Gentle Readers, I need a short break from the Congressional Globe transcripts and have meant to write about this since last week. So here goes.
I take my title from Brooks Simpson’s post asking the same question. I don’t think we should, but the question warrants some unpacking. Not honoring Confederate soldiers does not also entail that we should go around smashing up their headstones, installing sewers that empty into their graves, dig them up and throw their remains in the garbage, bulldoze their battlefield memorials, or anything like that. It does not require that we endlessly castigate them. It certainly doesn’t require that we adopt a hostile attitude toward their descendants, who no more chose their ancestors than the rest of us did.
I say that we should not honor these men because the word implies something more than recognition or understanding. It carries with it a kind of endorsement. Honoring someone entails celebrating them and their deeds, paying tribute. Only the great war of rebellion to defend and preserve slavery brings all of those men, and probably some women, together. Whatever their individual motives, whatever sacrifices they endured, however that war traumatized them, they signed on to armies pledged to the cause of slavery. I don’t know how, short of some very selective attention, one separates them from their ultimate cause.
But even if we can, should we? I know that some people have a very strong emotional commitment to the idea of the military as a noble profession, perhaps the noblest. They would probably argue that these men demonstrated great bravery and endured great sacrifices and that warrants our respect. I don’t agree because you can say that about every soldier who goes off to war, whether the soldier joined on to steal Cuba, to break away from the United Kingdom of Great Britain and Ireland, or to purge Europe of Jews, Communists, Roma, Homosexuals, and other allegedly inferior people. From that one could pivot to saying that the soldiers fought for what they believed in. Probably they did, but what did they believe in, precisely? I can think of a great many ideals, some of which I just listed, that don’t deserve celebration, let alone fighting and killing for.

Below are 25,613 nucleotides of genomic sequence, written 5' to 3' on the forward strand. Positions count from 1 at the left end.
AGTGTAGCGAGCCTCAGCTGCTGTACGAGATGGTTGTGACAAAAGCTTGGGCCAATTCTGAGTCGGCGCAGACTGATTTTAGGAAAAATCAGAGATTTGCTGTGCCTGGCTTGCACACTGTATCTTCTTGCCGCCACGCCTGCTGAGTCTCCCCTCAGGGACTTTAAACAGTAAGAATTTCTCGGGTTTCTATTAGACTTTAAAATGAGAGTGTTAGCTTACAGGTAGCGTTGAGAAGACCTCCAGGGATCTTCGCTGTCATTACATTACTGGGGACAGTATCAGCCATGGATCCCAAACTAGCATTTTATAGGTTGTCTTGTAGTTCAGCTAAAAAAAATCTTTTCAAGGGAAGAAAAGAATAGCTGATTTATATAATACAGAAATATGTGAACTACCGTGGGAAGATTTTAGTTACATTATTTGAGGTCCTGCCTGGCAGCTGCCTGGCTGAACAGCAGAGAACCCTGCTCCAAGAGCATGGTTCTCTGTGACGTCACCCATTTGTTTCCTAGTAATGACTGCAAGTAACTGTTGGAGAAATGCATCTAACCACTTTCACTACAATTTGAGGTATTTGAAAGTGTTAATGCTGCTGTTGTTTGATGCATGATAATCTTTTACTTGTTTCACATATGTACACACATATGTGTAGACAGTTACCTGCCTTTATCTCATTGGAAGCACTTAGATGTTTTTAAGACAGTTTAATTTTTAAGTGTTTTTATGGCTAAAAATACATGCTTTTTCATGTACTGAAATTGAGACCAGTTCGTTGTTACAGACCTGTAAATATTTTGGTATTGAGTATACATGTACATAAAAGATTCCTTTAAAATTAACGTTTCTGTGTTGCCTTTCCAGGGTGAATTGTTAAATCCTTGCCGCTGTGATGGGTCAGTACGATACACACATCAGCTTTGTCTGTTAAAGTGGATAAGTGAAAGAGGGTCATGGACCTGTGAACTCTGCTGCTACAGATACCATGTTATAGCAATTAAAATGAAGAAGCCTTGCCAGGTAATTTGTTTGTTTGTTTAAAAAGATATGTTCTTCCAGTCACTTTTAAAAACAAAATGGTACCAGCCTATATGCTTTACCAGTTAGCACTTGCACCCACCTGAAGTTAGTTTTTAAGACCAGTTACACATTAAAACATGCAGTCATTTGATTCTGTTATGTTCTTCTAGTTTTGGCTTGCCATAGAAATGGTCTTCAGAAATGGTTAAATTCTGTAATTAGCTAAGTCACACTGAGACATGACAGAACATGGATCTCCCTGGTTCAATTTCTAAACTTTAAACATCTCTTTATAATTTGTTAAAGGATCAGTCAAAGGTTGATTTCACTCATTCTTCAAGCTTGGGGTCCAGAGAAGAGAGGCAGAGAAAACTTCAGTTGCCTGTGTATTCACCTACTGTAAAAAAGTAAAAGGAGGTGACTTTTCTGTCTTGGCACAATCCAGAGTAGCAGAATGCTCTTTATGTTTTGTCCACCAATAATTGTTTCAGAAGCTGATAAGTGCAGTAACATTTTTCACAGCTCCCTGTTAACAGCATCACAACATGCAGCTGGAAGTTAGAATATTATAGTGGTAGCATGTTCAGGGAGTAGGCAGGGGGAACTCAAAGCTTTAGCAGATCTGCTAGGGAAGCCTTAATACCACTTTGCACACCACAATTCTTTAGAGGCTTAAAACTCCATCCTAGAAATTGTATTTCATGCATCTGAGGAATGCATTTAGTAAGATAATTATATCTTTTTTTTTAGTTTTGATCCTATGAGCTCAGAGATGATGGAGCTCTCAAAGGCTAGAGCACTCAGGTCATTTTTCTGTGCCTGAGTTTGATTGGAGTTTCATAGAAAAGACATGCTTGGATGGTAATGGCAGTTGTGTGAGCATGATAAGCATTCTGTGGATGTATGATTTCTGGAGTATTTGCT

All of this talking around the fact, however heartfelt, does something that I would think most people insistent on honoring Confederate soldiers would find very problematic indeed. It sidesteps the question of what they did fight for and ignores what individual motives may have impelled them to take up arms. Does one really honor a person by reducing them to a blank icon for veneration? Perhaps so, but it seems very strange to me. They did not make people out of marble in the past, but of flesh and blood just like they do now. I confess that my personal inclinations run very much the opposite direction, but my intense antipathy for the Confederacy’s cause does not demand that I turn every man in gray into a bloodthirsty devil or every Union man into a moral titan.
Ultimately I don’t think that any of the dead deserve honoring. We owe the dead nothing; they’ve had all that they could ever be given and have no use for more. But we owe ourselves the truth about the dead, their times, their virtues and faults. They, like us, had their share of great humanitarians and great villains. Like us, the great and good among them could have horrifying personal failings and the scorned and infamous could have surprising moments of humanity. Their times produced our own, but are not our own. They did not simply rehearse our struggles, but had their own. We should imagine them complexly.
I suppose all of this amounts to saying that we would do better to understand the dead than to honor them. In turn that deeper understanding of the past can deepen our understanding of the present and the long, difficult road from there to here.